Interesting article in the New York Times last week that sadly predicts the future of wine in America as becoming only a dessert wine like Port or Icewine. . It made sense after I read it, how we raise our children from a very young age to have Soda, Dessert as a Treat, Ice Cream, and of course with Halloween being tomorrow CANDY for Trick Or Treating. This breeds young people into sugarholics. When they become 21 their first wine is going to be sweet because even the slightest bit of dryness is not something they have been used to for the last 20 years. Winemakers are or have been seeing that trend and the high volume wines from $7-$300 have been manipulated and produced in such a way to sell more wine….Sugary!! The sweeter the wine gets the more cases they sell.
Why Are Millennials Not Buying Bordeaux?
The first question someone asking me for a recommendation for a Red, White Or Rose wine would be “What are you eating”? I get the deer in the headlights look right there. Much of the American Palate looks at Wine as something you just drink to chill out at home after a long day of work or to watch a movie on NetFlix with but very rarely pairing with food. I can tell you that most of the high end Bordeauxs have lost their old school audience, who used to buy certain vintages and lay them down in a cellar to be aged for 20-40 years. Americans also expect that every wine should just have big jammy fruits and sweetness and heavy alcohol with a full body texture. So with that set of criteria ,price wise and flavor profile, the wines of Bordeaux, France don’t even have a chance. If you are like me and many other Wine and Food Enthusiasts, we do drink wine by itself but mostly we think about having wine with every meal and matching the 2 together. If you want to enjoy the experience of pairing wines with food and you don’t want to wait 20 years to drink a wine, the Bordeaux region produces thousands of wines that you can use as a true quality table wine at Everyday Prices.
Map Of Bordeaux France
If you look closely at the Map you will see Bordeaux almost is like your Heart with a Right and Left Ventricle . If you see the blue shaded area in the middle of the Map going from North to South Bordeaux, it is divided by a River called the Gironde (Gee-Ron) There are many areas on the Left Bank Of The River and these Reds are dominated by Cabernet Sauvignon and on the Right Bank Of the River dominated by Merlot. Where I took the liberty of circling the map is where I think the Everyday Quality Bordeauxs come from labeled as Bordeaux Superieur. The wine I am reviewing today comes from that area.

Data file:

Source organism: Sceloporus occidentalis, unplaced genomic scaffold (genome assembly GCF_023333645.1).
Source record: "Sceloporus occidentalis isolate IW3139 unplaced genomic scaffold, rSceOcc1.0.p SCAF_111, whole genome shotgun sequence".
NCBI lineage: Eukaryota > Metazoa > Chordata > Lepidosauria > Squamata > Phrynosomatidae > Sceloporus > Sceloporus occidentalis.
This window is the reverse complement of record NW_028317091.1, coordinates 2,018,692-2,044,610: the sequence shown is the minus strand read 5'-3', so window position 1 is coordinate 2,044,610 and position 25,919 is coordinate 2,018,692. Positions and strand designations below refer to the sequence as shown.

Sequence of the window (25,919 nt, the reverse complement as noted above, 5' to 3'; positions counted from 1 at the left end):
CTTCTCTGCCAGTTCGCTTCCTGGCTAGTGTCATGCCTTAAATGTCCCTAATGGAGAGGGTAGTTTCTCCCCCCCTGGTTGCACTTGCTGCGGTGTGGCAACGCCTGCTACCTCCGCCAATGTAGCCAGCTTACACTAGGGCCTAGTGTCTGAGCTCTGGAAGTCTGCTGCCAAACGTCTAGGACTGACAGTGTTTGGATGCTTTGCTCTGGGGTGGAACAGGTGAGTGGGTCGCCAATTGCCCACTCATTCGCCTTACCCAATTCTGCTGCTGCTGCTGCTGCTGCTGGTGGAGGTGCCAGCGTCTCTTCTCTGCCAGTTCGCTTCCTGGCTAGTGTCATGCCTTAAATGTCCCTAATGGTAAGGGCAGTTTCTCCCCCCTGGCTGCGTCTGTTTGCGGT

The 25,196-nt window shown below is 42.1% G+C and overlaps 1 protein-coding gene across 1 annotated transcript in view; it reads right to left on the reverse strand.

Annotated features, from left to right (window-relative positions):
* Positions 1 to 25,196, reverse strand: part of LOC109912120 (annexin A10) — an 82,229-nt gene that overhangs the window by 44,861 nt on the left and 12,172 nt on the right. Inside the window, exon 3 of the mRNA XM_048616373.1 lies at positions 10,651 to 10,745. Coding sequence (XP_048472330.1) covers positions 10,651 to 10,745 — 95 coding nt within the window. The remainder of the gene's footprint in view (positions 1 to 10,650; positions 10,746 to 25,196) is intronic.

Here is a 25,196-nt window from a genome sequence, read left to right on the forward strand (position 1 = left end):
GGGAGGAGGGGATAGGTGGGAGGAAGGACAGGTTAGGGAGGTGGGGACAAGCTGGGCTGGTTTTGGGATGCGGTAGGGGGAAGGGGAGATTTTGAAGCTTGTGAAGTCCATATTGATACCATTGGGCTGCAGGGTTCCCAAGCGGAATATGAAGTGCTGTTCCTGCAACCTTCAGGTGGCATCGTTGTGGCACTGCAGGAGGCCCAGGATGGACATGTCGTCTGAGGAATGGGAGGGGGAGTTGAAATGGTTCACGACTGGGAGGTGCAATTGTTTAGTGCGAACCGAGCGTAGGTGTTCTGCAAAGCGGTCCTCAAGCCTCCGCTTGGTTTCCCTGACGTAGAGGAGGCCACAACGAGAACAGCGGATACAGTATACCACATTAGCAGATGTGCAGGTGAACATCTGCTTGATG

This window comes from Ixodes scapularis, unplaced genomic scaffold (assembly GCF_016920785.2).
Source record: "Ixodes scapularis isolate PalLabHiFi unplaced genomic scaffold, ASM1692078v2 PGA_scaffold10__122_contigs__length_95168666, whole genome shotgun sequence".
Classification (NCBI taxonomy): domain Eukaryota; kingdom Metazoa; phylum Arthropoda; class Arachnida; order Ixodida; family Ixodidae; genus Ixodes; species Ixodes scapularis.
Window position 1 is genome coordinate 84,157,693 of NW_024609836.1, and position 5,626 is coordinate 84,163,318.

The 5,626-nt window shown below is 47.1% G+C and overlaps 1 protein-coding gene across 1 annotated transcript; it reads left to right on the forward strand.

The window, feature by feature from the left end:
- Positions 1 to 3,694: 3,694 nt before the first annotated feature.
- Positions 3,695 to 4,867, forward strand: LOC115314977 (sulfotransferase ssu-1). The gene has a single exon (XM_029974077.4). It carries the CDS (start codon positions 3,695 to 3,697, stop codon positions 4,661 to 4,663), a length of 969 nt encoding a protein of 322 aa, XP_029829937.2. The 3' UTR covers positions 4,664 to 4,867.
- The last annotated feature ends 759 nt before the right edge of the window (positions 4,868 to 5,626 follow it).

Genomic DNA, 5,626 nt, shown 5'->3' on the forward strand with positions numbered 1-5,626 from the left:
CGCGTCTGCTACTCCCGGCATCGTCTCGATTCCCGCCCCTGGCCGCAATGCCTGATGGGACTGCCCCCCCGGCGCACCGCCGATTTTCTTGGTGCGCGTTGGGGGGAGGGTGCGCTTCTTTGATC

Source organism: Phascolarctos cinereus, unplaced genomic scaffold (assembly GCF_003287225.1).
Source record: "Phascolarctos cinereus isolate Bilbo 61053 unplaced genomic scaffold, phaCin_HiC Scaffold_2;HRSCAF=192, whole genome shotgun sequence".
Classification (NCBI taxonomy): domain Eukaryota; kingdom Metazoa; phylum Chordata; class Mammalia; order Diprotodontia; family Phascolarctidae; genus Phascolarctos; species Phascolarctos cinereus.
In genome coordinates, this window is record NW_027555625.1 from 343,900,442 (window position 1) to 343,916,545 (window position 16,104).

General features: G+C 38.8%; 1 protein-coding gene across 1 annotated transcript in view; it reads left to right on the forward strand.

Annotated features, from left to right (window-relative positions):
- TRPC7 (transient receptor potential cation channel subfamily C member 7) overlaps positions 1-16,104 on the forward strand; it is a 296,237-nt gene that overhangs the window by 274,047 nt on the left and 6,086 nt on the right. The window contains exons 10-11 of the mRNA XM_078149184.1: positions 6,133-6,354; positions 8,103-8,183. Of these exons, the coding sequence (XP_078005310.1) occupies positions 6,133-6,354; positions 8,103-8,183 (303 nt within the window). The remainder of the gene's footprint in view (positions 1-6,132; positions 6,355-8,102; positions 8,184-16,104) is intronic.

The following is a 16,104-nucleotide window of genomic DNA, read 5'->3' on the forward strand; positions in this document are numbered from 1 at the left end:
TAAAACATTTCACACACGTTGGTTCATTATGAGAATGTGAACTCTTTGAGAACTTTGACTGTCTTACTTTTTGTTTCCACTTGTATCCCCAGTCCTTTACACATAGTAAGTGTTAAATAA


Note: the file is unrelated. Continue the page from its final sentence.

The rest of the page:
2012 Chateau Argadens Red, Bordeaux Superieur
In 2002, Maison Sichel bought a property in Saint-André-du-Bois 60 km south of Bordeaux and renamed it Château Argadens in reference to the noble family which founded the estate in the thirteenth century. A major investment program was launched at Château Argadens to restructure the vineyard, increase plantation density, modernize the winery and build an ageing cellar. Efforts are going on to ensure that this work is carried out with the greatest precision and care, the objective being to allow the quality of the terroir to be expressed to the full.
They produce a White and a Red and that’s it. The 2012 contains 63% Merlot, 32% Cabernet Sauvignon and 5% Cabernet Franc. All biodynamic and Sustainably Farmed from the highest elevation in that area. From it’s first vintage produced it wins awards and accolades every year but in Europe. In America, I searched reviews online by consumers and all panning the wine with the exception of a few who UNDERSTOOD this is not a Fruit Bomb. It is a Table Wine to have at a meal and it is made well.
Dark Dark Garnet. Just beautiful color to look at. After Swirling and getting a Whiff, It was classic Bordeaux. Mushrooms, Earth, Cedar, Spices, mingling with Dark Wild Berry Fruit and Plum Skins. On the palate it wasn’t a heavyweight but who wants that with an Everyday Table Wine? It had a nice Medium Weight where the blackberry and cherry fruit came on pretty intense followed by some light to medium, grippy tannins. The entire experience changed for me with some room temperature Goat Gouda (My New Addiction), Turkey Meatballs the next night, Even an Oven Roasted Turkey Sandwich. This is exactly what a Table Wine Should Be! The finish did drop off just a hair too soon so I am deducting points for that reason but the terroir of Bordeaux was beautifully expressed and very versatile as you can see with certain cheeses or a meatball.
87/100 Final Summary
Retail cost of this wine is $12.99. That’s right! Bordeaux for $12.99 I can’t think of any area in a Fine Wine Shop that I could take you for a food wine from a 12th Century property where you could get that kind of quality wine for that kind of low price. Remember it’s not a Netflix Wine. It’s not gonna hit you like a 15.5% Zinfandel or Petit Sirah. It’s by definition to me the perfect Everyday Table Wine to enjoy with Friends and Family. There is still value in Bordeaux if you know what you are looking for and if it is for the right reasons. Enjoy this with anything off the grill, some mild aged cheeses or even a Turkey Sandwich. #AlwaysBeCelebrating VIVA LA FRANCE
Grape-fully yours, Larry